One year into his major league career, Orioles’ David Hess seeks to develop consistency

Orioles right-hander David Hess made his major league debut last season in the opening game of a rain-prompted doubleheader. Wednesday, he’ll make his first start since the anniversary of that performance in the same situation.

Hess’ first major league outing came May 12, 2018, when he held the Tampa Bay Rays to three runs in six innings. Heavy rain in New York on Monday postponed his start against the Yankees, and with a year of major league knowledge, he’ll take the mound for Game 1 of Wednesday’s doubleheader after consecutive rainouts.


Although Hess doesn’t have a full year of major league service time — his debut came as the doubleheader’s 26th man, and he was sent back to the minors afterward — the 25-year-old said he’s learned plenty in the year between his first start and his next.

A New York court released a redacted version of an MLB panel’s decision ordering the Orioles-controlled TV network to pay the Nationals tens of millions.

“I think the biggest thing is that consistency is key at this level,” Hess said. “I think that there’s been improvements in that aspect, just in terms of understanding how to go about it. I think there’s definitely been a ton of just learning and new understand of what that looks like.

“It’s hard at this level. I know it sounds simple. Of course it’s hard. Winning major league games is hard, so that’s something you really have to learn how to do in a sense.”

It’s clear Hess is still learning. He’ll take the Yankee Stadium mound Wednesday with a 5.03 ERA for his career, including a 5.50 ERA this season. Hess’ 2019 debut came in New York in relief, with two shutout innings on Opening Day. In his first start of the year, he held the Toronto Blue Jays hitless for 6 1/3 innings.

Since that outing in Toronto, Hess has yet to complete six innings, recording an out in the sixth only once in six starts. He has a 7.27 ERA in that span, with 10 home runs allowed in 26 innings. He also was briefly moved to the bullpen, though an injured Alex Cobb enabled Hess to return to the rotation without appearing in relief.

Tuesday night’s Orioles-Yankees game was postponed, the second straight meeting between the American League East foes called off because of weather.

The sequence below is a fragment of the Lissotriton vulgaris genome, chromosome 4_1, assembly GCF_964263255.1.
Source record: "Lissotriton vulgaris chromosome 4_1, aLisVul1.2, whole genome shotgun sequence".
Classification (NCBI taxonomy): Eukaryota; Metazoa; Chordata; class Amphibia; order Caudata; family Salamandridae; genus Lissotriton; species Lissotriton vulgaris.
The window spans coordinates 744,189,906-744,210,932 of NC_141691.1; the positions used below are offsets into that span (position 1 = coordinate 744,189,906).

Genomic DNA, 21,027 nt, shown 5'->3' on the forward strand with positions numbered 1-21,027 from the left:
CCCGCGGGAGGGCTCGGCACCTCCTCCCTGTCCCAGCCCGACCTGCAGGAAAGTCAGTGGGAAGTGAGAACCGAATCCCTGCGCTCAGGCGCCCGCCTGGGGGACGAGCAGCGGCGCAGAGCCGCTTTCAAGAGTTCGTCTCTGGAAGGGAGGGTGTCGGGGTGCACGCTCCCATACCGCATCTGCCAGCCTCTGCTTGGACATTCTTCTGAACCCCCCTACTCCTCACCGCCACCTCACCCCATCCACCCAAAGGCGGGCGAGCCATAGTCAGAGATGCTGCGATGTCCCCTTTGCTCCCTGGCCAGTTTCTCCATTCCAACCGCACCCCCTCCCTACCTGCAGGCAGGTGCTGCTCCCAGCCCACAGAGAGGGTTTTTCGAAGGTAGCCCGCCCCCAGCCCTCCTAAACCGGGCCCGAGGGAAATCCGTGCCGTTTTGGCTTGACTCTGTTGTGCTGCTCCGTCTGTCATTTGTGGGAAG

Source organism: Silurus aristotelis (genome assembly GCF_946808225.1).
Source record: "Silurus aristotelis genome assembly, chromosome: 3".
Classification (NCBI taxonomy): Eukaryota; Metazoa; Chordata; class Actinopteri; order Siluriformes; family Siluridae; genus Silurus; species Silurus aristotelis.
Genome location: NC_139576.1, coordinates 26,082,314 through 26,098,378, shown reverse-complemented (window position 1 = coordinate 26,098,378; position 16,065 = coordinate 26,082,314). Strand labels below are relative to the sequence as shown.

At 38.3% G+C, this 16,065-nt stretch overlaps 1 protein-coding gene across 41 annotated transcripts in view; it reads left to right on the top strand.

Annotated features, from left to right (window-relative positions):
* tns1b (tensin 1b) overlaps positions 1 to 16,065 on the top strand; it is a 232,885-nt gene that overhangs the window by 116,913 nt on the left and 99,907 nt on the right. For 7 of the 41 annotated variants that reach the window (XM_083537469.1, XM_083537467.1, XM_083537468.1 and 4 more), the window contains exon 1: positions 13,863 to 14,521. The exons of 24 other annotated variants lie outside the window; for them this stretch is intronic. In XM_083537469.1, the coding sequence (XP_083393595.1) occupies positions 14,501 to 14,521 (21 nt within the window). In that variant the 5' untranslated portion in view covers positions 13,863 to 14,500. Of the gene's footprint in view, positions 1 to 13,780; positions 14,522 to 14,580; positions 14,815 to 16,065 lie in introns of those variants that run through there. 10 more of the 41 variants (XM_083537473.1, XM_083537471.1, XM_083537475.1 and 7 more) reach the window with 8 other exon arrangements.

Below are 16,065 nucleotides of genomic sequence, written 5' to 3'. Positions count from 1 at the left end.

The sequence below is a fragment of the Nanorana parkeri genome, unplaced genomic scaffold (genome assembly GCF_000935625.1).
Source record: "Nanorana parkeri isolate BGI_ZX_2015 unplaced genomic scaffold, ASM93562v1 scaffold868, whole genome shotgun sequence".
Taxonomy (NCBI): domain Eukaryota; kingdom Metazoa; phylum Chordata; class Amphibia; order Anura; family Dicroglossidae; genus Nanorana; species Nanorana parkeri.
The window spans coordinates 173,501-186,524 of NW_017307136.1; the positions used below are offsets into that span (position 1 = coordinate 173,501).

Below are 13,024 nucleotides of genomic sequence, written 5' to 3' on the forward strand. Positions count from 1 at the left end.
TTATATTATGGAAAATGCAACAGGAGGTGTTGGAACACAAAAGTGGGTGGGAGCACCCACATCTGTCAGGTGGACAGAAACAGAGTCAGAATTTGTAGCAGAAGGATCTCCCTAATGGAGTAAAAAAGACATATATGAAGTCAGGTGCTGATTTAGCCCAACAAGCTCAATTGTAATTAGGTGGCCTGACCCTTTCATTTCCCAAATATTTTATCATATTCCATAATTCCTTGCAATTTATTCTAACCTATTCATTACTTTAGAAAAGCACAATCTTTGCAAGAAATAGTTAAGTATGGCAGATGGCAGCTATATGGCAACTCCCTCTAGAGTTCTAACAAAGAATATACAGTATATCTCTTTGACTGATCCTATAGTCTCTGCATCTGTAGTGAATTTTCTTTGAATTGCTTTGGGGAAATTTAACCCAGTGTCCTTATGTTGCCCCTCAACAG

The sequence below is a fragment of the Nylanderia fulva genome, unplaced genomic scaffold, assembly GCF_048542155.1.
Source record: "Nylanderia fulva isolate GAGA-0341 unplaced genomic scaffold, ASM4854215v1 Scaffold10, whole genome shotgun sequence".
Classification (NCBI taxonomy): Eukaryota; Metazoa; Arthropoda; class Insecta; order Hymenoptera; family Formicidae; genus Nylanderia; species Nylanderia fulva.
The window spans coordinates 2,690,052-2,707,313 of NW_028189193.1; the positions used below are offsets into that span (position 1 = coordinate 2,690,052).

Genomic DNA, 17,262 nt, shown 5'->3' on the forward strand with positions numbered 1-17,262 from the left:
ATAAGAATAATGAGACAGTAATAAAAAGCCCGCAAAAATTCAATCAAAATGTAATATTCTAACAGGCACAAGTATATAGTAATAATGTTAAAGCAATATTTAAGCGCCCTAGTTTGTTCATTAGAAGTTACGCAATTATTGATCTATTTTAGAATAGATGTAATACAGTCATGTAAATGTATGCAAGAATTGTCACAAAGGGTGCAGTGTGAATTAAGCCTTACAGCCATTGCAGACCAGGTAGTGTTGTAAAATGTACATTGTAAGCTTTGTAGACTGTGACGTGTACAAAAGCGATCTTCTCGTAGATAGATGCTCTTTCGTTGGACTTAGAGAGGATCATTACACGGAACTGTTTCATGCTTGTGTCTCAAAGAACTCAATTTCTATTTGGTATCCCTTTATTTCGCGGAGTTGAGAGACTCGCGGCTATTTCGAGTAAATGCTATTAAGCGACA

“I think as a whole, you look at us, and we’re all probably gonna say we’re perfectionists,” Hess said. “We want to go out there and not give up any runs, strike out every guys we face, not walk anybody and make perfect pitches, but it’s baseball. It’s a pretty fickle game sometimes.”

Hess said the difference between his highs and lows comes down to execution. In his final nine starts of 2018, he had a 3.24 ERA, ending the season with seven one-run innings against the Houston Astros. He carried that same aggressiveness into the start against Toronto, but has since struggled to recapture that form. At times, it’s been a case of only a handful of pitches, if that many, escaping him, allowing opponents to do damage.

“It’s as simple as execution, but I think for me, it’s a little bit maybe of a mentality thing,” Hess said. “You have to go out there and just be aggressive every time out, so really just kind of understanding that the stuff that got you here is good enough to keep you here and good enough to allow you to have success here, and so we have a really good culture that’s being created right now and is very conducive to that.”


Wednesday, Hess will seek to jump-start his team in what has become a strange two-game series, while also trying to continue a developmental path that has been regularly promising but yet to yield consistent major league results.

“I think the big thing is understanding that your highs aren’t as high as you think and your lows aren’t as low as you think, so understanding that over the course of a year, everything does balance out,” Hess said. “You just have to stay patient sometimes and really just keep working and pushing through it.

“I think the biggest thing is understanding my strengths, understanding what I have to do as a pitcher out there to have success. Now that that understanding’s there, it’s a matter of execution.”